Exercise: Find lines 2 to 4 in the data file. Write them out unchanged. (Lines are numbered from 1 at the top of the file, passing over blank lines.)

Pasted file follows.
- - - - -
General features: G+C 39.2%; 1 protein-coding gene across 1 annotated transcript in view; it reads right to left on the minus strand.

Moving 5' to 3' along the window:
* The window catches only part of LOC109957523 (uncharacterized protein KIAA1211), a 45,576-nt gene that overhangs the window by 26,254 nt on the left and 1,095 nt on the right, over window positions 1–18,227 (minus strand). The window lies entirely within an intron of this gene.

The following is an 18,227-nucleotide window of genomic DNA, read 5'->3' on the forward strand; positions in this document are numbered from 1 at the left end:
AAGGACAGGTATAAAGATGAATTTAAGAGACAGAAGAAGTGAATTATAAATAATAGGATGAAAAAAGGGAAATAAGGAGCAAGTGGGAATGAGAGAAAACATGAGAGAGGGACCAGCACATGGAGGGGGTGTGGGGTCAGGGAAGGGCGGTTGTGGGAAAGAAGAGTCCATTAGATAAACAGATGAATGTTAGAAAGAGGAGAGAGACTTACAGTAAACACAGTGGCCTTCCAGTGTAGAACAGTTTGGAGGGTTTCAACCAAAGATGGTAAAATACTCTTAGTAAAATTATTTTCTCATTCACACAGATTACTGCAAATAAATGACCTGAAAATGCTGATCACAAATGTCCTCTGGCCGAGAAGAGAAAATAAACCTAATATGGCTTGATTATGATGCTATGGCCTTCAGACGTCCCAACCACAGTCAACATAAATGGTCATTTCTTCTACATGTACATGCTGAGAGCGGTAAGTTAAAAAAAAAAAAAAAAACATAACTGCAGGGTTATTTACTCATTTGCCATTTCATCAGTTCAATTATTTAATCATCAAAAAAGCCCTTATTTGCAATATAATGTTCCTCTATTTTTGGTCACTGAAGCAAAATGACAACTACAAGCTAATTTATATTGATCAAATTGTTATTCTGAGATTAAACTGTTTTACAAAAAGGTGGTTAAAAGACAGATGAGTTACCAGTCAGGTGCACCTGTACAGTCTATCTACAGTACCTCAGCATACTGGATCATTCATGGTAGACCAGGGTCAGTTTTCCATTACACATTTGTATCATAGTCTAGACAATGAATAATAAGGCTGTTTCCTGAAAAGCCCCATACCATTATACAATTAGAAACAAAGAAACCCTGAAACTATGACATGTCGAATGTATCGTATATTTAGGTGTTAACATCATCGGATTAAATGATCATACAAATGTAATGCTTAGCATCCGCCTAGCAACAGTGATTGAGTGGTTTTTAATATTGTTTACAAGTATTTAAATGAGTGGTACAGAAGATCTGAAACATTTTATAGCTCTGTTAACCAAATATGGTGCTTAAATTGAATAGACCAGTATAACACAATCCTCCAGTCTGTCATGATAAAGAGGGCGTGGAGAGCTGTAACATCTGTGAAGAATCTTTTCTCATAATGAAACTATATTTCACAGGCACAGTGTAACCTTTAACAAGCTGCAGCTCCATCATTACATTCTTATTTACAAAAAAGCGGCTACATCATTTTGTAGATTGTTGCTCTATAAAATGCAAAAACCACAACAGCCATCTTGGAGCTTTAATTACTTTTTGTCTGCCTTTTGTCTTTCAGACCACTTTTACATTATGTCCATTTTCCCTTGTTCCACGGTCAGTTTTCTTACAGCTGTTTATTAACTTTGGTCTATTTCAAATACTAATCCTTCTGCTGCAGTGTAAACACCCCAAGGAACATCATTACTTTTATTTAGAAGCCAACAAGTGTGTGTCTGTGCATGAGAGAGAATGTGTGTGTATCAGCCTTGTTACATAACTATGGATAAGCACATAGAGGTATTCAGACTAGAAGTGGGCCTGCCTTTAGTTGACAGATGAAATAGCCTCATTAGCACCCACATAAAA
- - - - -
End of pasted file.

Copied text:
Moving 5' to 3' along the window:
* The window catches only part of LOC109957523 (uncharacterized protein KIAA1211), a 45,576-nt gene that overhangs the window by 26,254 nt on the left and 1,095 nt on the right, over window positions 1–18,227 (minus strand). The window lies entirely within an intron of this gene.

The following is an 18,227-nucleotide window of genomic DNA, read 5'->3' on the forward strand; positions in this document are numbered from 1 at the left end: